PITTSBURGH – After his first 20-goal season for the Washington Capitals in 2009-10, this campaign was off to a disappointing start for Eric Fehr.
Maybe being the hero in the Bridgestone NHL Winter Classic will be just what he needs. Fehr collected a pair of goals in a 3-1 victory Saturday night against the Pittsburgh Penguins in front of 68,011 at Heinz Field.
"We felt at Chevy Chase [Club] that we were scoring goals left and right, so we thought, 'This would be something if we can carry this over from the outdoor practice,'" said Fehr's linemate, Jason Chimera.
The Capitals practiced outdoors in Chevy Chase, Md., three days before the Winter Classic.
"After the game I said, 'We should play outside all the time,'" Chimera added. "We've been having trouble scoring goals all year – getting some chances but nothing's been going in. Tonight it was a nice night for our line. It was great for [Fehr]. He's been working really hard and he's been snakebitten a bit. It was nice to see him get a couple goals."
Fehr had 21 goals last season in 69 games despite spending most of the season on the team's third line. He was one of the reasons Washington boasted the deepest collection of forwards in the League.
This season the goals haven't come as frequently for Fehr. He has been on the team's third line again, save for a productive game against Ottawa on the top line with Alex Ovechkin, and had just five goals in his first 35 games.
He's also been a healthy scratch twice in December and missed a game because of a death in his family. After 12 contests without a goal, he now has three in the past four and seven this season.
"What can I say? I thought he played a real good game," Capitals coach Bruce Boudreau said. "And he finally got rewarded by doing the things that we know he’s capable of doing. Then he gets two goals – and that's big, obviously."
After Mike Knuble had rallied the Capitals from an 1-0 deficit, Fehr put them ahead at 6:54 of the second period. Pittsburgh goaltender Marc-Andre Fleury was unable to play the puck behind the net and rookie center Marcus Johansson sent it to Fehr, who was able to one-time it into the net before Fleury could recover.
Chimera fed Fehr with a pass midway through the third period that allowed him to slip beyond the two Penguins' defensemen. He went in alone on Fleury and snapped a shot into the top right corner for an important insurance tally.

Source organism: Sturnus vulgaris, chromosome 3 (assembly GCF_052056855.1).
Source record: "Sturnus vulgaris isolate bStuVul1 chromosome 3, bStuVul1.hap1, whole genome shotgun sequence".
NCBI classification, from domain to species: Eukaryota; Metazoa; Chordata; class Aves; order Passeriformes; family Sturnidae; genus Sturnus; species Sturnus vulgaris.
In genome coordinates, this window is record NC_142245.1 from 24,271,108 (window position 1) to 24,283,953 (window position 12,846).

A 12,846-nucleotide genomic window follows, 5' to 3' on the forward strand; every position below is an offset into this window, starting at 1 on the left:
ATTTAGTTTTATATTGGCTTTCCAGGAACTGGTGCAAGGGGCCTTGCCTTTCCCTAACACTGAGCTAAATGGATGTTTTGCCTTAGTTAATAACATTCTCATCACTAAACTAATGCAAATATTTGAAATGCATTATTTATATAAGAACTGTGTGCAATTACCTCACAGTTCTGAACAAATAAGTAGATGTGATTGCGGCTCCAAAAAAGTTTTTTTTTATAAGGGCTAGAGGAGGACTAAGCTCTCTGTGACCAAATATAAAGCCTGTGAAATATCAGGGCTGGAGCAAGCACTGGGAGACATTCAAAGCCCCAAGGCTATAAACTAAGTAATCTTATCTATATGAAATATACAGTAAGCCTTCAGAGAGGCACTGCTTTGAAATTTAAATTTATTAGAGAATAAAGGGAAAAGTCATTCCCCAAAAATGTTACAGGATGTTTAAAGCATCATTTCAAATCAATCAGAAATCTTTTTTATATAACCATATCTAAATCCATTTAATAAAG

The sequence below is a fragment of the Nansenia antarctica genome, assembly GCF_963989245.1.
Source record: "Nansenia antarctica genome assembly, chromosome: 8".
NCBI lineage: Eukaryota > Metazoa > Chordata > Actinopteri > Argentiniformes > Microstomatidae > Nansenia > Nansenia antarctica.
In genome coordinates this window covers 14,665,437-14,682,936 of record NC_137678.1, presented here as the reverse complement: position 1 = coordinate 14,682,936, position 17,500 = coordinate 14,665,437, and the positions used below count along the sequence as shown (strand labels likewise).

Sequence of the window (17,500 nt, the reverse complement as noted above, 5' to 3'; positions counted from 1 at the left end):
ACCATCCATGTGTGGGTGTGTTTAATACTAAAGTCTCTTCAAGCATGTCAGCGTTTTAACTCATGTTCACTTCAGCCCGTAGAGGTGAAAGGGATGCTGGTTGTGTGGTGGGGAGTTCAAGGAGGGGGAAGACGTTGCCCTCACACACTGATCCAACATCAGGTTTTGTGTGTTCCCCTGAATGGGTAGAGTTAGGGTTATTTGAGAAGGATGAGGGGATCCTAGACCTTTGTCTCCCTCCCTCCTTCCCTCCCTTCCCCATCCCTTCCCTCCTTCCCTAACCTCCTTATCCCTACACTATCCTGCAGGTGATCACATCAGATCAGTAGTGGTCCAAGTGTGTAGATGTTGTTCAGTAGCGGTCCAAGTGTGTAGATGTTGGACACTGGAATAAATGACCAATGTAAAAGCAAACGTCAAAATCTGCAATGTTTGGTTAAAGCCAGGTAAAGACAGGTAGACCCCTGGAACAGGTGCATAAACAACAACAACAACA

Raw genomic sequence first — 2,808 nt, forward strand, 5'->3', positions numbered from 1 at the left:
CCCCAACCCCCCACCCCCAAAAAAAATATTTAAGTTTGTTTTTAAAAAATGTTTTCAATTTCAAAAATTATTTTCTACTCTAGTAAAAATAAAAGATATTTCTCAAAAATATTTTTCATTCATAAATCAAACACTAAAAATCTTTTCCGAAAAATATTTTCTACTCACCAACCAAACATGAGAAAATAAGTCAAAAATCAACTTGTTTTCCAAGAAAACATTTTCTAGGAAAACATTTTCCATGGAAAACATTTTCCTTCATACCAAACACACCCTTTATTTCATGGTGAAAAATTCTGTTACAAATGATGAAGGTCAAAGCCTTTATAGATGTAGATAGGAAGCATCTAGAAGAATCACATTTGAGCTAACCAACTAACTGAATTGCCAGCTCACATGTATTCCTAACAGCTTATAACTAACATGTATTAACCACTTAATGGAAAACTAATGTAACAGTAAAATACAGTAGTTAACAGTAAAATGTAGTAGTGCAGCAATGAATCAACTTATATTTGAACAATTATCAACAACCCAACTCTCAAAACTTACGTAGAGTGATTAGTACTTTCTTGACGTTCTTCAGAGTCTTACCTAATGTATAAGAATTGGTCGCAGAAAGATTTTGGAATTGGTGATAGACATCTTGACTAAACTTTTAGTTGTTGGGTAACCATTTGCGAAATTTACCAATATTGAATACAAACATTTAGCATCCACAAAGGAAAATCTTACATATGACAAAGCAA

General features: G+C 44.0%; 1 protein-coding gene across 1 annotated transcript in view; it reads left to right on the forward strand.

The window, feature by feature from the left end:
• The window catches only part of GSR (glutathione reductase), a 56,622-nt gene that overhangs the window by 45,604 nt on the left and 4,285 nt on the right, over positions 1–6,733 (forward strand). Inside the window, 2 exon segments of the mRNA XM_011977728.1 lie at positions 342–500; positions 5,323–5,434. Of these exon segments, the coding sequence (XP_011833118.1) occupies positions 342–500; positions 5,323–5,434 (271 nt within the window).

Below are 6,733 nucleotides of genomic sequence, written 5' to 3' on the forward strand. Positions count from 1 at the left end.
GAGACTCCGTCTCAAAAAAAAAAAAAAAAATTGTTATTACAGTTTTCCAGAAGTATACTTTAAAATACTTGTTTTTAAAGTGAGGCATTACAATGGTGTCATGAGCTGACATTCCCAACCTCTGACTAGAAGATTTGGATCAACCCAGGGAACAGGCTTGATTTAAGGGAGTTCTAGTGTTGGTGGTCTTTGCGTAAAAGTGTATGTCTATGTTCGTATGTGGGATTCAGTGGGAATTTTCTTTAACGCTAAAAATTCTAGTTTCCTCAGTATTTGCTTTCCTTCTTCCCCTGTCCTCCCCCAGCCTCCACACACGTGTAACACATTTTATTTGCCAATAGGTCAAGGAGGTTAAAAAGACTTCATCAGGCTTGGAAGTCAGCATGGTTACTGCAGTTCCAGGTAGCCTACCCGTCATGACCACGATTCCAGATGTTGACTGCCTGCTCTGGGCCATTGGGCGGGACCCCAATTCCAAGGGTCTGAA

"The first one I think Johansson turned the puck over behind the net and I just went in front and got a good pass," Fehr said. "The second one I saw [Chimera] had the puck and the D was stepping up so I just tried to go for a rush and he made a good pass."
Added Ovechkin: "If we have a chance to go on the attack, we make a simple play and you see when Fehr scored the second goal – it was tic-tac-toe from [Chimera]. [Fehr] is a pretty good wrist-shot guy."
Fehr supplied the finish, but Washington's third line was great in the final two periods. Boudreau has been shuffling his lines plenty this season, particularly moving his centers about trying to find the right fit for rookies Johansson and Mathieu Perreault.
Given the elements and the condition of the ice, conventional wisdom might say Chimera and Johansson – maybe the two fastest skaters on the team – would have one of their greatest attributes negated. As it turned out, they might have been even better once the rain started coming down.
"I think it is the other way around," Chimera said. "Me and Marcus are good skaters and it is harder work on ice like that. If you are a good skater it helps out a lot because you don't have to work as hard if you are an efficient skater. I think it is has the reverse effect – I think bad skaters have an even tougher time skating. We had some good jump all night. It was a fun game."